This post was co-authored by Bitly Senior Content & Community Manager Denise Chan and Libris by PhotoShelter Content Marketing Manager Kristin Twiford.
Your brand’s audience has an insatiable appetite for visual content, and your team needs to source and share photos constantly to keep up. Cutting out steps from your workflow can help you engage more fans in less time.
In this post, which was originally published over on the Bitly blog, we’re teaming up with Bitly to share six steps for a fast, streamlined photography workflow.
Let’s get started!
1. Libris: Source High-quality, On-brand Content
Your audience has an insatiable demand for visual content – so how do you get enough photos and videos to feed the beast?
Increasingly, marketers are investing in the creation, procurement, and development of visual assets. In a 2015 study by Libris and the CMO Council, 32% of senior marketers reported they earmarked between 10% and 50% of their marketing budgets, and 39% said more budget should be allocated to create compelling visual assets in the future.
Keep in mind, you don’t just need to source a lot of content – you need to source the right content.
It’s crucial to hire photographers who produce high-quality imagery that fits your brand’s visual style. The right photographer can make the difference between the photo that defines a moment in your brand’s history and an image that is, well, nothing special.
— David Carson (@PDPJ) November 3, 2016
Here are some things to consider when hiring a professional photographer:
- Gear: As good as smartphone cameras have become over the past decade, they still can’t hold a candle to the quality of professional equipment. Pro gear has a better sensor, better lens, and more specific controls to make incredible photos.
- Experience: Knowing how to use gear properly requires expertise, experience, and a slew of technical knowledge (for example, an understanding of color space, white balance, focal length selection, lighting with strobe, etc.).
- Insurance: Many pro photographers carry business insurance, which is especially important if you’re renting out a space to shoot at an event facility, photo studio or municipal location. Hiring a professional photographer with insurance reduces liability for your company.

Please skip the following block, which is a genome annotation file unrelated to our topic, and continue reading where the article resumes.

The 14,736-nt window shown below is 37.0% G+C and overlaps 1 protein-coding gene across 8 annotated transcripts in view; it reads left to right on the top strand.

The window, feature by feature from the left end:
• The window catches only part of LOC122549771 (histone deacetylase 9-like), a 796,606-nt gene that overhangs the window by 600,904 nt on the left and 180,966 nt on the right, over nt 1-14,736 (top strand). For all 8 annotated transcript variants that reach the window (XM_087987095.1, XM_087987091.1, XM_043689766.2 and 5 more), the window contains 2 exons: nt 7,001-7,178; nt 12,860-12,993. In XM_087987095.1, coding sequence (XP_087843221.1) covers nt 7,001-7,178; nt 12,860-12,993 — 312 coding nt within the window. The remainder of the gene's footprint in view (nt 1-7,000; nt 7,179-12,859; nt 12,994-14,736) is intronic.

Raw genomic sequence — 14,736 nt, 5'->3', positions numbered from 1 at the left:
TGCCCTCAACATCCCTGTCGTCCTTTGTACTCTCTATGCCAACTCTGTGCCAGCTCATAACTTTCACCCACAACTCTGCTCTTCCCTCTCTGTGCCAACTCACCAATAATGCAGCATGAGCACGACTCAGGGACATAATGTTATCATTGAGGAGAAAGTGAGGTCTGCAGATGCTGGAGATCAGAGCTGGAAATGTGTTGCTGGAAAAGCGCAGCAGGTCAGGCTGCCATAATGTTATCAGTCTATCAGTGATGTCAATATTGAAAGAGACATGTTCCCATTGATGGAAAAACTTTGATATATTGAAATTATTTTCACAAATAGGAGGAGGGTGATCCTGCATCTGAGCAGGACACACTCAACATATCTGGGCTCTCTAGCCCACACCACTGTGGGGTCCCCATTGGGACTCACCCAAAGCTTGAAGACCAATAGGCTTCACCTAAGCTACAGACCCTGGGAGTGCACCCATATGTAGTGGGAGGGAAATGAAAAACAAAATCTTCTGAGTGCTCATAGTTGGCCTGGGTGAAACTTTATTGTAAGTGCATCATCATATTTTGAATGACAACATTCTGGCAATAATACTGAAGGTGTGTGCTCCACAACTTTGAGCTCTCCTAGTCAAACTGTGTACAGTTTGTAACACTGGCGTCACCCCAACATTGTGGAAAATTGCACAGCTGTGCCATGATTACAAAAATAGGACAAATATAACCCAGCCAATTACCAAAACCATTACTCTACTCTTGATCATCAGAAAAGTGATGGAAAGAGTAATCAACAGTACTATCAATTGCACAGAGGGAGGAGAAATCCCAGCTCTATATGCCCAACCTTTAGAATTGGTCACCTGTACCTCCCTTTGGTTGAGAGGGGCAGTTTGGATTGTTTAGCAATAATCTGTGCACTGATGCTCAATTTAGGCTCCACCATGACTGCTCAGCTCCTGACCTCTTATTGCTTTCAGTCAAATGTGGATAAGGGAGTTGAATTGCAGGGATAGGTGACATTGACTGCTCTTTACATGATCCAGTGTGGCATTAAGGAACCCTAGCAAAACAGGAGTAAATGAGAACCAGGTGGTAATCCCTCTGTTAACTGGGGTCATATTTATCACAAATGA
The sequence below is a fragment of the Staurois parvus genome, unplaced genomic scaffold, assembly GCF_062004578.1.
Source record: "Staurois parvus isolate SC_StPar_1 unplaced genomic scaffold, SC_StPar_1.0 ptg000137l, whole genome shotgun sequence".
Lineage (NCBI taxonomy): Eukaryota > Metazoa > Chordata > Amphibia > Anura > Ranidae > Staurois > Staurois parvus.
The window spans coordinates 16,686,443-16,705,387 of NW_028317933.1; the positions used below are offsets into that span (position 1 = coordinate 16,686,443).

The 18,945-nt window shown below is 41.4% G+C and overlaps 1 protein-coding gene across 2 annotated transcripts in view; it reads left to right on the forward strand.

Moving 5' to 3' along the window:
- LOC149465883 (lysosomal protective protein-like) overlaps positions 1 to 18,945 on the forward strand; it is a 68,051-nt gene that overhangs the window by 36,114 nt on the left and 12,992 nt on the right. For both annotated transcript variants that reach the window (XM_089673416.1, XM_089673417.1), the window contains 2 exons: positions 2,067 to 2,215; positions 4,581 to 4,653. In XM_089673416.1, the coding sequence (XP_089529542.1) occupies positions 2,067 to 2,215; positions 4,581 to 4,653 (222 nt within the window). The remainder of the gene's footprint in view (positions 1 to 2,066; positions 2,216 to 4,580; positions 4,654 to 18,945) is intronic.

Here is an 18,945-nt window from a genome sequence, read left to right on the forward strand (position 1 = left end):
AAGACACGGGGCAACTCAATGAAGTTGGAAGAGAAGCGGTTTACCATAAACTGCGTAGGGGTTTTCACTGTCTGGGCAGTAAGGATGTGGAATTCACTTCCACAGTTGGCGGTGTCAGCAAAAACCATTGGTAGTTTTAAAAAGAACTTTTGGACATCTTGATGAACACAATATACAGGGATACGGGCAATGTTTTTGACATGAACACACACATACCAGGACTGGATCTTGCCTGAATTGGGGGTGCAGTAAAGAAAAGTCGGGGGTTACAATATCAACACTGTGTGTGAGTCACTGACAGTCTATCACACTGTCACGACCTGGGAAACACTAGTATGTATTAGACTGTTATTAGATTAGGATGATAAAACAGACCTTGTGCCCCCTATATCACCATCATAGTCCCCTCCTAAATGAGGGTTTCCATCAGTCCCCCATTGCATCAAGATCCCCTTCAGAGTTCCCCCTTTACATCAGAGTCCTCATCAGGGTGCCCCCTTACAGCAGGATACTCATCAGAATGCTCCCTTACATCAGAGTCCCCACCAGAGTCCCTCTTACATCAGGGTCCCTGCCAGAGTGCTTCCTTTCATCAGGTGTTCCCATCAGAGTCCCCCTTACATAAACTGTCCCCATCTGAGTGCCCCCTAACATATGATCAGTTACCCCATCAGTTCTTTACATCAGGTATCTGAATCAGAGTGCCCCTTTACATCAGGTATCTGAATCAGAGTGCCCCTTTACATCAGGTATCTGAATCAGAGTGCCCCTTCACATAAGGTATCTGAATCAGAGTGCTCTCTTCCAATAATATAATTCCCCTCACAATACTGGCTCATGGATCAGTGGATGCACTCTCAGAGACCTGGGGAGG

In addition to sourcing professional content, you can strike a balance with user-generated content and content from influencers.
Tourism brand Visit Greenland sources stunning photos and videos from a number of staff and freelance photographers so the team can share Greenland’s stories with partners abroad.
The national tourism board makes its high quality imagery available to partners free of charge through its media library on Libris. By providing fresh, free content, Visit Greenland is able to shape the country’s reputation and build a strong brand.
The team also works with influencers to bring a new perspective to Greenland. When they select influencers, they look for content creators who fit seamlessly with their brand. They also negotiate agreements to include content not only for influencers’ channels, but also for Visit Greenland’s channels.
This helps them ensure a higher ROI on influencer marketing. Not only does Greenland get exposure on the influencer’s social media channels, but the tourism board also acquires new content for its media library, where it can be accessed and can continue to make an impact.
And throughout the sourcing process, delivering content to the organization’s visual media library is simple and seamless.
“We don’t have this weird fragmented upload process,” says Mads Pihl, who manages photography and market development for Visit Greenland. “It’s just one door into a platform that is Libris.”
No matter how you source content, you must make it easy for content creators to deliver assets to your brand. The easier it is for them to deliver content, the sooner you can use it in your communications.
Use Libris to collect visual assets from your content producers. Because the platform has a wide variety of upload methods, including a Lightroom integration, a mobile uploader app and a simple drag-and-drop web uploader, all of your photographers and videographers can choose the method that works best for them.
These simple delivery methods allow your content producers to quickly deliver their content to one place where you can access it, which brings me to…
2. Libris: Manage Your Content in One Well-organized Place
Your team needs one easily accessible place for all of your visual assets to prevent what PhotoShelter CEO Andrew Fingerman calls, “the visual content apocalypse.” Without a centralized visual media library, your content can be scattered on personal computers, hard drives, Dropbox folders, email inboxes and more. Then, when you need to use an asset, it’s virtually impossible to find (especially in a timely manner).
Luckily, there are a couple of ways you can avoid the impending content apocalypse.
First, have a go-to place in the cloud for all of your visual assets so your team members can find exactly what they need, whenever they need it, wherever they are. Use Libris permissions settings to grant view and download access to your team members so they can log in and find assets on their own.